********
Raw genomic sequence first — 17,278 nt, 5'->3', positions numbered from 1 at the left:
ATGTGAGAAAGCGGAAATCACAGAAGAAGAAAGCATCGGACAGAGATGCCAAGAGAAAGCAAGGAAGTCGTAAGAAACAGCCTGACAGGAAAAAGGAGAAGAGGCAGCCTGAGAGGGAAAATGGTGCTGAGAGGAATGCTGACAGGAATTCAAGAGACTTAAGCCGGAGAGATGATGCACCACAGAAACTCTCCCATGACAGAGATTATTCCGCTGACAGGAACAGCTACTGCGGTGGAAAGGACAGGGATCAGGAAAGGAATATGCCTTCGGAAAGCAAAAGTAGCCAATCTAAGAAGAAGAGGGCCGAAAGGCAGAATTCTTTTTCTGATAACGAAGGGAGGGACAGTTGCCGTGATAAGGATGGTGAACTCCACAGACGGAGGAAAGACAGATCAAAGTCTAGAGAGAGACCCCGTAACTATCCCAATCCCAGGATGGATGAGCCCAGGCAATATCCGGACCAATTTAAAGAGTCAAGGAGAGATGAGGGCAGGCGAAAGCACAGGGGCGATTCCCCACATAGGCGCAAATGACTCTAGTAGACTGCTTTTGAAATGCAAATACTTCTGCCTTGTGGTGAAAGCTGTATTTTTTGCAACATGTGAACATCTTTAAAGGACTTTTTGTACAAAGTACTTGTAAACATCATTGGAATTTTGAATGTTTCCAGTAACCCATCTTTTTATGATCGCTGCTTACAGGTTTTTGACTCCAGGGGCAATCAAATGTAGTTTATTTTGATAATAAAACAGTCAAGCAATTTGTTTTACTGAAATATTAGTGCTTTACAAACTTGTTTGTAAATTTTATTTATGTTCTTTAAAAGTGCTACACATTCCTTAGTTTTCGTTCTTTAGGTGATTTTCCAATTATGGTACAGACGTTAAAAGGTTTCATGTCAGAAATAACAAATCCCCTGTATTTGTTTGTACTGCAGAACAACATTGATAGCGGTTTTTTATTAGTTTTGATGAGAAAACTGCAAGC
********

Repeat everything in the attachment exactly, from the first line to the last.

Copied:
Raw genomic sequence first — 17,278 nt, 5'->3', positions numbered from 1 at the left:
ATGTGAGAAAGCGGAAATCACAGAAGAAGAAAGCATCGGACAGAGATGCCAAGAGAAAGCAAGGAAGTCGTAAGAAACAGCCTGACAGGAAAAAGGAGAAGAGGCAGCCTGAGAGGGAAAATGGTGCTGAGAGGAATGCTGACAGGAATTCAAGAGACTTAAGCCGGAGAGATGATGCACCACAGAAACTCTCCCATGACAGAGATTATTCCGCTGACAGGAACAGCTACTGCGGTGGAAAGGACAGGGATCAGGAAAGGAATATGCCTTCGGAAAGCAAAAGTAGCCAATCTAAGAAGAAGAGGGCCGAAAGGCAGAATTCTTTTTCTGATAACGAAGGGAGGGACAGTTGCCGTGATAAGGATGGTGAACTCCACAGACGGAGGAAAGACAGATCAAAGTCTAGAGAGAGACCCCGTAACTATCCCAATCCCAGGATGGATGAGCCCAGGCAATATCCGGACCAATTTAAAGAGTCAAGGAGAGATGAGGGCAGGCGAAAGCACAGGGGCGATTCCCCACATAGGCGCAAATGACTCTAGTAGACTGCTTTTGAAATGCAAATACTTCTGCCTTGTGGTGAAAGCTGTATTTTTTGCAACATGTGAACATCTTTAAAGGACTTTTTGTACAAAGTACTTGTAAACATCATTGGAATTTTGAATGTTTCCAGTAACCCATCTTTTTATGATCGCTGCTTACAGGTTTTTGACTCCAGGGGCAATCAAATGTAGTTTATTTTGATAATAAAACAGTCAAGCAATTTGTTTTACTGAAATATTAGTGCTTTACAAACTTGTTTGTAAATTTTATTTATGTTCTTTAAAAGTGCTACACATTCCTTAGTTTTCGTTCTTTAGGTGATTTTCCAATTATGGTACAGACGTTAAAAGGTTTCATGTCAGAAATAACAAATCCCCTGTATTTGTTTGTACTGCAGAACAACATTGATAGCGGTTTTTTATTAGTTTTGATGAGAAAACTGCAAGC